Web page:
Tuesday, September 3, 2013

Cultivating Gratitude

I would like to share with you an article I just read by Carla Naumburg at Psych Central. Mindful Parenting: Cultivating Gratitude

The article was written in response to a question about how to instill gratitude in kids without drilling it into them.

Here is the full article

Below is my synopsis of the information Carla Naumburg shared.

1. You can't give children what you don't have.
     Her suggestion: Find a way that feels natural for you to express gratitude on a daily basis.

2. Model it first.
    Her suggestion: Share the ways in which you are grateful. Establish a routine for how you share, such as at dinner or bedtime. Or express gratitude as it occurs
for you.

3. It doesn't have to be a big deal!
     It is enough to say thank you to someone or for something. Appreciating in small ways makes a difference.

4. Don't Force it
     Trying to force kids to accept something doesn't work. Realize that over time, they may come around.

5. Respect individual differences
     People vary in the degree to which they naturally feel grateful. Let them come to express it in their own way. Being exposed to a culture of gratitude will allow them to get there.

6. Let them be ungrateful, too.
     Everyone needs time to wallow sometimes. Allow your kids to move through their feelings. Otherwise, they will just dig their heels in!

7.Let go of the outcome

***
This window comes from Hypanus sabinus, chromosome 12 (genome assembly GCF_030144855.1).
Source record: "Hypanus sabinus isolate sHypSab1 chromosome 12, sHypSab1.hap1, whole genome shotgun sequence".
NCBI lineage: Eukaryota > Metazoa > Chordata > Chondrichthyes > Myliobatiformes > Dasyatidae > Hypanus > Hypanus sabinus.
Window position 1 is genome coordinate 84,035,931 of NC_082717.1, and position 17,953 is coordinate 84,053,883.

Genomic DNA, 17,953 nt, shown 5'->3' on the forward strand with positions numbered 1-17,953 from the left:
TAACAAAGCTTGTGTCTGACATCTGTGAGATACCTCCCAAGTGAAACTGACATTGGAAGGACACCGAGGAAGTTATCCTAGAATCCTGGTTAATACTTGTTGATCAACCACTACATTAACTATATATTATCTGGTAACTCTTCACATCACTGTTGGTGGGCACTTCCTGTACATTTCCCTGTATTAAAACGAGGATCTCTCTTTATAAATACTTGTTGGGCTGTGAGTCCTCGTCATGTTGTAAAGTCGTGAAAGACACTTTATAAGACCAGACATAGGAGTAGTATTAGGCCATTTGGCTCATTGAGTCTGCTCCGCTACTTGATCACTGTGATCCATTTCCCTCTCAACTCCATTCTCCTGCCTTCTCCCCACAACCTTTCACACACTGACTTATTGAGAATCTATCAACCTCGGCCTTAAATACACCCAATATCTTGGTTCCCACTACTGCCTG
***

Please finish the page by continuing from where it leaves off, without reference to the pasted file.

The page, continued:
Children know when you are being real. If you are pushing gratitude just to teach them, they will see right through it.

For me, living with gratitude allows me to live more in a positive, feel good place. I tried to teach my kids gratitude, but finally realize that what I feel grateful for isn't necessarily what they feel grateful for. My (adult) children are teaching me that they see things to be grateful for that I miss.

I now choose to express gratitude as the opportunity comes. Sometimes, my gratitude is expressed as a "reframing" of a circumstance. While on vacation this week, we found ourselves in a new place without electricity for several hours after sunset. My gratitude is that my family had a more positive perspective from which each of us operated than others around us. Sure, there were moments spent in "why did this happen to me?" and "someone should do something about this (unexpected) event".

In dealing with the situation from a place of how can we deal with this, my granddaughter reminded us that "this is just an adventure"!

How do you deal with gratitude and where do you see your influence being reflected back to you?